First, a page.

Clinicians are increasingly attracted to the benefits of NGS for applications in medical microbiology. NGS can help control the spread of infections and diagnose a variety of pathogens, leading to more targeted therapies. Apart from increased throughput, automation of NGS for medical microbiology applications facilitates the production of more consistent data.
While the results obtained with manual methods depend on skill, experience and handling of the equipment, automated systems consistently provide superior quality results. Automation also gives you greater control over data release and storage, so that you can effectively safeguard patients’ privacy and access files more easily in the future.
By automating part or all of the NGS workflow, you can significantly improve the cost efficiency and quality of NGS applications for medical microbiology. However, since every application has a unique set of requirements, it can be challenging to find the automation solutions that will be most effective for your lab’s specific needs and goals.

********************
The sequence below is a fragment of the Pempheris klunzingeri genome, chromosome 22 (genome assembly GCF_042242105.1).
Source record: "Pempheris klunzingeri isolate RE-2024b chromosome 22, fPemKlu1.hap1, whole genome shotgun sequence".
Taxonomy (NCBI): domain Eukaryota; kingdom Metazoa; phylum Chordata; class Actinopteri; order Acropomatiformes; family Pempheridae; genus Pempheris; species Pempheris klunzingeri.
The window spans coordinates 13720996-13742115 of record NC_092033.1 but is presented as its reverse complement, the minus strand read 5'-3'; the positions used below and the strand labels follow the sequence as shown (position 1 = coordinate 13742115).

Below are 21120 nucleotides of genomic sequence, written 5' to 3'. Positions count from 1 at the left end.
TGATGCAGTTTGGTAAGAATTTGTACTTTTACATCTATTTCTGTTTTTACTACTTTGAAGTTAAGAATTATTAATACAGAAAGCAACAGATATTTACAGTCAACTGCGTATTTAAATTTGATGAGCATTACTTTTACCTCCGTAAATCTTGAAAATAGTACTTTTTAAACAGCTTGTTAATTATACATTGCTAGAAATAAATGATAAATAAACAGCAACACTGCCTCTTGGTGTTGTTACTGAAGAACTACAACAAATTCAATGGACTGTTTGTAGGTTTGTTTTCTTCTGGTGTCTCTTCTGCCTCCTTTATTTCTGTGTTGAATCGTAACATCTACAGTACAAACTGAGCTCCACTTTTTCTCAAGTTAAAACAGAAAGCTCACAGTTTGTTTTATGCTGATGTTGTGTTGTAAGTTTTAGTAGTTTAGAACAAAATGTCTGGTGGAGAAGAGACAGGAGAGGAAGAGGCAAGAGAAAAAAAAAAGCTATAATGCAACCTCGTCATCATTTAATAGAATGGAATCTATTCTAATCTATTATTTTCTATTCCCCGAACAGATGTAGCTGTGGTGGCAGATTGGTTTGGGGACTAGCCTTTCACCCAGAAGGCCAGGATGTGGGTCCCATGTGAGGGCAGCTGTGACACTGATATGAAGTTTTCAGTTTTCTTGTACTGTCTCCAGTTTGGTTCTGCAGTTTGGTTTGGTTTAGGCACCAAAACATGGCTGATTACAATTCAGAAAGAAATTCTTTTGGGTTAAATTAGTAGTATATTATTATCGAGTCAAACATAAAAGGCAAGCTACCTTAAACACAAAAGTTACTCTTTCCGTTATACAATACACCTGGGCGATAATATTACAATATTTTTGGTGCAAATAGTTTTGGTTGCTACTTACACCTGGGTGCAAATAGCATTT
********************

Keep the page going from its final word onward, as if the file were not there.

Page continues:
In the next article of this series, we will look a little more deeply into this important topic. To find out more, subscribe to our blog!
Download this poster showing the lifecycle steps NGS workflows.
1. Centers for Disease Control and Prevention. Norovirus Worldwide. Page last updated July 16, 2018; https://www.cdc.gov/norovirus/trends-outbreaks/worldwide.html. Accessed August 13, 2017
2. Motro Y. et al., Next-generation sequencing applications in clinical bacteriology. Biomolecular Detection and Quantification. 14 (2017) 1-6.
3. Lippi et al., Preanalytical quality improvement: from dream to reality. Clinical Chemistry and Laboratory Medicine. 7 (2011) 1113-26.
4. Dunbar S., Diagnostic and health trends increase demand for molecular testing. Medical Laboratory Observer. April 18, 2018
5. Lappin S. et al., Automated NGS Sample Preparation: The Gift that Should Keep Giving. Genetic Engineering and Biotechnology News. 2014.